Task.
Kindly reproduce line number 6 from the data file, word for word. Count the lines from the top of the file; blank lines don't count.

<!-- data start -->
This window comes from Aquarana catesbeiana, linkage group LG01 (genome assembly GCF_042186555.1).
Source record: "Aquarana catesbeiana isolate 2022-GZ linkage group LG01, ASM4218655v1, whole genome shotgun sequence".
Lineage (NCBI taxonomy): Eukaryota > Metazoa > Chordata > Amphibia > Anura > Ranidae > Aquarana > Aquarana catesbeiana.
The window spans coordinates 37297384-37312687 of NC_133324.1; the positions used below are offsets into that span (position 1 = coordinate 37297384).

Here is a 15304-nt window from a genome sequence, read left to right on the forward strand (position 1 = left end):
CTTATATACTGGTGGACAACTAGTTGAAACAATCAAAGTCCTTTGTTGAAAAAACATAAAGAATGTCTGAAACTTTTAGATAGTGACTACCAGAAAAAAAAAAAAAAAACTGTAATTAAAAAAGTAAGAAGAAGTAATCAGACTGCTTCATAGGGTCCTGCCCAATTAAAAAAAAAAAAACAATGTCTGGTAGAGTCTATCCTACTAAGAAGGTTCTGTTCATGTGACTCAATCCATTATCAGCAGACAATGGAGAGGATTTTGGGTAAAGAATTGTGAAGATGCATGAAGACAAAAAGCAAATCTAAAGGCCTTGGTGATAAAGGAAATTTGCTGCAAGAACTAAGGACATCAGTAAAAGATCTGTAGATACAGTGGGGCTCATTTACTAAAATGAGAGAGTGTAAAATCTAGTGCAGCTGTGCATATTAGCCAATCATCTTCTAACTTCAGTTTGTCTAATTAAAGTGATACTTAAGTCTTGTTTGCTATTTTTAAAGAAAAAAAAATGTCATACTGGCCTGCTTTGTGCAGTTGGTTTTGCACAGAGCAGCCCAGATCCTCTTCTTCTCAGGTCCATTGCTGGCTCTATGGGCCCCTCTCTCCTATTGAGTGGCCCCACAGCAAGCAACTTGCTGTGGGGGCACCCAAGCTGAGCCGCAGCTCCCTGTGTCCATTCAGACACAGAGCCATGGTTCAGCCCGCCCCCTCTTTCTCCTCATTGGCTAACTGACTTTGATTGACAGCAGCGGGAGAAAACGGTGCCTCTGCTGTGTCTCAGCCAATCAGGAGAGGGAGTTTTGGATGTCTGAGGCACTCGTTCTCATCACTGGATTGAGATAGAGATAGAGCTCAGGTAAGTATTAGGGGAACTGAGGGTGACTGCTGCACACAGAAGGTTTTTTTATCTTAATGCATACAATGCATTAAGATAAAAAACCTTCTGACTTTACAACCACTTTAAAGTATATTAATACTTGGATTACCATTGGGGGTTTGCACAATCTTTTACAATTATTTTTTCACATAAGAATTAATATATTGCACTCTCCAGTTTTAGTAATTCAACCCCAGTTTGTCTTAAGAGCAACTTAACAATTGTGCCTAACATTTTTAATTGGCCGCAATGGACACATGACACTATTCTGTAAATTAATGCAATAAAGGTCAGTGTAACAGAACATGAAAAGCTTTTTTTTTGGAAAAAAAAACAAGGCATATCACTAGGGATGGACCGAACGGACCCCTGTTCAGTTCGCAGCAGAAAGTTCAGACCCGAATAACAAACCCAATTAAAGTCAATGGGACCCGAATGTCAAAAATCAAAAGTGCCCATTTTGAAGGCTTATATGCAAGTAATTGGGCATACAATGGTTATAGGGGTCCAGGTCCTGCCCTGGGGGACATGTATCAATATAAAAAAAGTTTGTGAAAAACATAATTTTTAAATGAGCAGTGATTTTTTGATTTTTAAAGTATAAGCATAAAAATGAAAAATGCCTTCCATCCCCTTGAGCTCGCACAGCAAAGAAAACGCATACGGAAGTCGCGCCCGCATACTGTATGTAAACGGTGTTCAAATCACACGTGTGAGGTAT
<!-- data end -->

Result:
CTTATATACTGGTGGACAACTAGTTGAAACAATCAAAGTCCTTTGTTGAAAAAACATAAAGAATGTCTGAAACTTTTAGATAGTGACTACCAGAAAAAAAAAAAAAAAACTGTAATTAAAAAAGTAAGAAGAAGTAATCAGACTGCTTCATAGGGTCCTGCCCAATTAAAAAAAAAAAAACAATGTCTGGTAGAGTCTATCCTACTAAGAAGGTTCTGTTCATGTGACTCAATCCATTATCAGCAGACAATGGAGAGGATTTTGGGTAAAGAATTGTGAAGATGCATGAAGACAAAAAGCAAATCTAAAGGCCTTGGTGATAAAGGAAATTTGCTGCAAGAACTAAGGACATCAGTAAAAGATCTGTAGATACAGTGGGGCTCATTTACTAAAATGAGAGAGTGTAAAATCTAGTGCAGCTGTGCATATTAGCCAATCATCTTCTAACTTCAGTTTGTCTAATTAAAGTGATACTTAAGTCTTGTTTGCTATTTTTAAAGAAAAAAAAATGTCATACTGGCCTGCTTTGTGCAGTTGGTTTTGCACAGAGCAGCCCAGATCCTCTTCTTCTCAGGTCCATTGCTGGCTCTATGGGCCCCTCTCTCCTATTGAGTGGCCCCACAGCAAGCAACTTGCTGTGGGGGCACCCAAGCTGAGCCGCAGCTCCCTGTGTCCATTCAGACACAGAGCCATGGTTCAGCCCGCCCCCTCTTTCTCCTCATTGGCTAACTGACTTTGATTGACAGCAGCGGGAGAAAACGGTGCCTCTGCTGTGTCTCAGCCAATCAGGAGAGGGAGTTTTGGATGTCTGAGGCACTCGTTCTCATCACTGGATTGAGATAGAGATAGAGCTCAGGTAAGTATTAGGGGAACTGAGGGTGACTGCTGCACACAGAAGGTTTTTTTATCTTAATGCATACAATGCATTAAGATAAAAAACCTTCTGACTTTACAACCACTTTAAAGTATATTAATACTTGGATTACCATTGGGGGTTTGCACAATCTTTTACAATTATTTTTTCACATAAGAATTAATATATTGCACTCTCCAGTTTTAGTAATTCAACCCCAGTTTGTCTTAAGAGCAACTTAACAATTGTGCCTAACATTTTTAATTGGCCGCAATGGACACATGACACTATTCTGTAAATTAATGCAATAAAGGTCAGTGTAACAGAACATGAAAAGCTTTTTTTTTGGAAAAAAAAACAAGGCATATCACTAGGGATGGACCGAACGGACCCCTGTTCAGTTCGCAGCAGAAAGTTCAGACCCGAATAACAAACCCAATTAAAGTCAATGGGACCCGAATGTCAAAAATCAAAAGTGCCCATTTTGAAGGCTTATATGCAAGTAATTGGGCATACAATGGTTATAGGGGTCCAGGTCCTGCCCTGGGGGACATGTATCAATATAAAAAAAGTTTGTGAAAAACATAATTTTTAAATGAGCAGTGATTTTTTGATTTTTAAAGTATAAGCATAAAAATGAAAAATGCCTTCCATCCCCTTGAGCTCGCACAGCAAAGAAAACGCATACGGAAGTCGCGCCCGCATACTGTATGTAAACGGTGTTCAAATCACACGTGTGAGGTAT